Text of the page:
Lucky

November 17, 2017
'Tell me the one about the tortoise again..' Harry Dean Stanton in 'Lucky'
'Tell me the one about the tortoise again..' Harry Dean Stanton in 'Lucky'

If films were pieces of music the standard Hollywood blockbuster would be a symphony of the most bombastic persuasion. Lucky is a sonata for harmonica.

The film is the directorial debut for character actor, John Carroll Lynch, familiar from movies such as Fargo (1996) and The Founder (2016). He’s chosen to begin with something small in scale but deep in meaning, as we wrangle with questions of life, death and the universe in a tiny hamlet somewhere in the California desert, down Mexico way.

Our guide is the late Harry Dean Stanton, who died at the age of 91 shortly before this movie was released. It’s no surprise to learn that scriptwriter Logan Sparks based the lead character on Stanton himself. Like Stanton, Lucky was born in Kentucky, and shares much of his outlook on life. It may be the first time that an actor’s final role was to play himself, as if fiction and reality had eventually fused together.

We begin by watching the sun rise over the mountains in the desert. Cut to a field of towering cacti, and a tortoise making his steady way across the bottom of the frame. The camera zooms in on a house on the outskirts of town where Lucky is already finishing his third cigarette of the morning. Next comes the ablutions, the yoga exercises, and a large glass of milk.

All this time we see nothing but fragments: an elderly body in white underwear, a hand, a foot. We’re three minutes into the movie before we see Lucky’s face, framed against the blue of the sky. A human tortoise, he wanders slowly but purposefully into town, as the soundtrack plays Red River Valley, performed on harmonica by Stanton himself. When he enters the local diner, Joe behind the counter says: “You’re nothing.”

“You’re nothing,” he replies.

The themes and mood have been set. Like many elderly people, Lucky’s life has settled into an inflexible set of routines which have become their own raison d’etre. He does the crossword puzzle, watches game shows on TV, pays a daily visit to the same small grocery store, and spends his evenings in the same bar, arguing with the same group of regulars.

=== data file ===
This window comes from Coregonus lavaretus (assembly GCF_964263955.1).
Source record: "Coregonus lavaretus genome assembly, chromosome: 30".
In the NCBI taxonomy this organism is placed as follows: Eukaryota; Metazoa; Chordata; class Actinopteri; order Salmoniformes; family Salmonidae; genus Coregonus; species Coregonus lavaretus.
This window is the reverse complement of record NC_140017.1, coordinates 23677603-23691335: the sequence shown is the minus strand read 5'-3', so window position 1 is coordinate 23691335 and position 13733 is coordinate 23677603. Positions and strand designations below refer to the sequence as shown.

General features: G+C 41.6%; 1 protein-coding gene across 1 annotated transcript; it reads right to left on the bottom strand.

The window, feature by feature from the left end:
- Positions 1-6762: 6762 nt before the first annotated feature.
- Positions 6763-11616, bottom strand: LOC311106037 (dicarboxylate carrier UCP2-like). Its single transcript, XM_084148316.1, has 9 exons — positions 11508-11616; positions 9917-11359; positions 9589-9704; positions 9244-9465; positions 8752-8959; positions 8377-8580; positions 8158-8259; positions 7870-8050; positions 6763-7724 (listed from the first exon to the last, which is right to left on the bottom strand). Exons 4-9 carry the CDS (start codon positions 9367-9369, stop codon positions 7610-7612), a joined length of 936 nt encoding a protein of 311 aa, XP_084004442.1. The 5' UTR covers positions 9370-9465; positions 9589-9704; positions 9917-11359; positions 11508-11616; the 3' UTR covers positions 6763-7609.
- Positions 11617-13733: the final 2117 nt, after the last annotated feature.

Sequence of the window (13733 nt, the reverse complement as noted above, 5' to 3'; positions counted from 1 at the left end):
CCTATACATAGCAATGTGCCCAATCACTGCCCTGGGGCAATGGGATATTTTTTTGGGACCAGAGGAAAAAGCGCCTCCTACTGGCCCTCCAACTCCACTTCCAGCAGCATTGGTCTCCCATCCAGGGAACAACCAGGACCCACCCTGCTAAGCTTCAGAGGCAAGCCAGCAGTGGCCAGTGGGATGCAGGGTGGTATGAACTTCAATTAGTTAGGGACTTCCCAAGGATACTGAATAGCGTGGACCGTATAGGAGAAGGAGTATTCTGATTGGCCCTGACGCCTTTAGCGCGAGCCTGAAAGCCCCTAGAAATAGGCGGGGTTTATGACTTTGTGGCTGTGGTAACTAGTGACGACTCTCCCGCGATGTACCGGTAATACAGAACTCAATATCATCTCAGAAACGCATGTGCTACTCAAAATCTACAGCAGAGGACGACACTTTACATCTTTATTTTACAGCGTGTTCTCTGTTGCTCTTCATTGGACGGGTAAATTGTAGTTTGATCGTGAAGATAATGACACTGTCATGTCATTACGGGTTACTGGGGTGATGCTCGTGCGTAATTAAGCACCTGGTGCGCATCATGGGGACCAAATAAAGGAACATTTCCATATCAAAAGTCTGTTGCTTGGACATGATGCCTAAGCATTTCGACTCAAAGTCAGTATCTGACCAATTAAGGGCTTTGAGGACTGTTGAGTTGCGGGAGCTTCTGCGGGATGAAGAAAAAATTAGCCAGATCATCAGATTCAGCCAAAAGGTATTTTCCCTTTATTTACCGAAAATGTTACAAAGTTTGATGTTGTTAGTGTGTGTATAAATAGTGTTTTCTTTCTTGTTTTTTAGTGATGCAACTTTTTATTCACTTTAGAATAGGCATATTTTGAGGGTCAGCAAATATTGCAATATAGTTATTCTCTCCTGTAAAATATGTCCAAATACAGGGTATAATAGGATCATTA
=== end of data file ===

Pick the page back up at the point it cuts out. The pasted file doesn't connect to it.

Lucky is an irrascible character, proud of his self-sufficiency. He smokes a packet of cigarettes a day, contending that if the fags were going to kill him they would have done so already. We learn that he was in the navy, and has never been married. He has no kids and no pets, although he harbours a soft spot for both.

This film could easily have been a sentimental portrait of a crusty old loner with a heart of gold. It sidesteps that fate largely because of Stanton’s blunt, no frills performance. His face is so ragged and weatherbeaten it’s as though he barely has the energy to get beyond a deapan. When he does, we see a flicker of anger, affection or anxiety that starts with the eyes and sends a miniscule shudder through his features.

Although it runs for less than 90 minutes, Lucky is a spacious film that draws on the clear, dry atmosphere of the desert, and the small town scenario of people with time on their hands. Lynch has assembled an excellent, diverse cast, which includes David Lynch as Howard, a dandyfied regular at the bar, who is broken-hearted because his pet tortoise, President Roosevelt, has run (or lumbered) away.

We know the President is out there, as jealous of his independence as Lucky. We know that tortoises can live for more than a hundred years, withdrawing into their shells at the first sign of danger.

Lucky likes to give the impression that he has no sense of his own mortality. He is an outspoken atheist, and still willing to challenge a younger man to a fight. The first chink in his armour appears when he collapses at home, in the midst of his daily routine. Suddenly he is forced to confront the idea of his own extinction, and it’s a scary prospect. In a memorable scene he lies coiled in a foetal position in bed, while the soundtrack belts out Johnny Cash, singing I See a Darkness – from one of those spine-tinging late albums.

Lucky’s friends have long felt that the end must be in sight, and are continually asking about his health. We see the pattern of his relationships slowly evolve, as he’s visited by a waitress from the diner, and attends a birthday party for son of the Mexican lady who runs the grocery store.

There are other deviations from his routine, such as a conversation with a former marine who turns up at the diner and reminisces about the war in the Philippines.
Tracking back over his own memories, and finding a new pleasure in the world around him, we see Lucky coming to terms with the inevitable. He’s not ready to let go yet, but he’s found a way to smile in the face of death.

Lucky
Directed by John Carroll Lynch
Written by Logan Sparks & Drago Sumonja
Starring Harry Dean Stanton, Ron Livingston, Ed Begley Jr., Tom Skerritt, David Lynch, Beth Grant, Barry Shabaka Henley, James Darren, Yvonne Huff Lee, Hugo Armstrong
USA, rated MA 15+, 88 mins

Published in the Australian Financial Review, 18 November, 2017

Tags:
Related Posts:
Logan Lucky